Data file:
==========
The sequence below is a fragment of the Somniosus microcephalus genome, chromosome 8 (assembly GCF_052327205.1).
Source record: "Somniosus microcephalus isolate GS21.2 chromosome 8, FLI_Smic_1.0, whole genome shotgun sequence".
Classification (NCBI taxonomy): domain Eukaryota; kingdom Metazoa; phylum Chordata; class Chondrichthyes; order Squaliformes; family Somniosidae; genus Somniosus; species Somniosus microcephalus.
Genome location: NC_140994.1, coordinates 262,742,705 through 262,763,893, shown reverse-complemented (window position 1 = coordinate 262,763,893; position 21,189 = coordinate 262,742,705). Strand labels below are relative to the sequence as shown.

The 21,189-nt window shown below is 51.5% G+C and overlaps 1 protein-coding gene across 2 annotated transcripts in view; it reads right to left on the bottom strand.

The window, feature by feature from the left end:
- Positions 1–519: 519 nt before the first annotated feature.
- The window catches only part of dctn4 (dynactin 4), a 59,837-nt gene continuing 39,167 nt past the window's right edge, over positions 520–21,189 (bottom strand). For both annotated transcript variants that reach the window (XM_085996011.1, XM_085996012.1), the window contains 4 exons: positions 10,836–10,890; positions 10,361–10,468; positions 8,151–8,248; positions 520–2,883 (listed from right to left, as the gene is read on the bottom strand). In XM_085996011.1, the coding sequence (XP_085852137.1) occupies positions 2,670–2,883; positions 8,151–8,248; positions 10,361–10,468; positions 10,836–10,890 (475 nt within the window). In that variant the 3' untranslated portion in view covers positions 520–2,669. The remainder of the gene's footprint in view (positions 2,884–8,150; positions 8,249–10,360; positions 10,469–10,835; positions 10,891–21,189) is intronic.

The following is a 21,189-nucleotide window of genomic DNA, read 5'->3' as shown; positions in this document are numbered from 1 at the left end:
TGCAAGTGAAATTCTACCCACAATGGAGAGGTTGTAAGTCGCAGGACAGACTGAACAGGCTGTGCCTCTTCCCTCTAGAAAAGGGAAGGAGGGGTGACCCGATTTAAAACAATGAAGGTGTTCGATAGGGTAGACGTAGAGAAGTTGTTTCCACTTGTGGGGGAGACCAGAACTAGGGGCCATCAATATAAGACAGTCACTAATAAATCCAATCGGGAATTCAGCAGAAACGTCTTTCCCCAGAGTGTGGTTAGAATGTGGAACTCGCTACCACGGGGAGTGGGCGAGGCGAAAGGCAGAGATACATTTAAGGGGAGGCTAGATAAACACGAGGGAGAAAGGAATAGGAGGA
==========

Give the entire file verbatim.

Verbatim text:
The sequence below is a fragment of the Somniosus microcephalus genome, chromosome 8 (assembly GCF_052327205.1).
Source record: "Somniosus microcephalus isolate GS21.2 chromosome 8, FLI_Smic_1.0, whole genome shotgun sequence".
Classification (NCBI taxonomy): domain Eukaryota; kingdom Metazoa; phylum Chordata; class Chondrichthyes; order Squaliformes; family Somniosidae; genus Somniosus; species Somniosus microcephalus.
Genome location: NC_140994.1, coordinates 262,742,705 through 262,763,893, shown reverse-complemented (window position 1 = coordinate 262,763,893; position 21,189 = coordinate 262,742,705). Strand labels below are relative to the sequence as shown.

The 21,189-nt window shown below is 51.5% G+C and overlaps 1 protein-coding gene across 2 annotated transcripts in view; it reads right to left on the bottom strand.

The window, feature by feature from the left end:
- Positions 1–519: 519 nt before the first annotated feature.
- The window catches only part of dctn4 (dynactin 4), a 59,837-nt gene continuing 39,167 nt past the window's right edge, over positions 520–21,189 (bottom strand). For both annotated transcript variants that reach the window (XM_085996011.1, XM_085996012.1), the window contains 4 exons: positions 10,836–10,890; positions 10,361–10,468; positions 8,151–8,248; positions 520–2,883 (listed from right to left, as the gene is read on the bottom strand). In XM_085996011.1, the coding sequence (XP_085852137.1) occupies positions 2,670–2,883; positions 8,151–8,248; positions 10,361–10,468; positions 10,836–10,890 (475 nt within the window). In that variant the 3' untranslated portion in view covers positions 520–2,669. The remainder of the gene's footprint in view (positions 2,884–8,150; positions 8,249–10,360; positions 10,469–10,835; positions 10,891–21,189) is intronic.

The following is a 21,189-nucleotide window of genomic DNA, read 5'->3' as shown; positions in this document are numbered from 1 at the left end:
TGCAAGTGAAATTCTACCCACAATGGAGAGGTTGTAAGTCGCAGGACAGACTGAACAGGCTGTGCCTCTTCCCTCTAGAAAAGGGAAGGAGGGGTGACCCGATTTAAAACAATGAAGGTGTTCGATAGGGTAGACGTAGAGAAGTTGTTTCCACTTGTGGGGGAGACCAGAACTAGGGGCCATCAATATAAGACAGTCACTAATAAATCCAATCGGGAATTCAGCAGAAACGTCTTTCCCCAGAGTGTGGTTAGAATGTGGAACTCGCTACCACGGGGAGTGGGCGAGGCGAAAGGCAGAGATACATTTAAGGGGAGGCTAGATAAACACGAGGGAGAAAGGAATAGGAGGA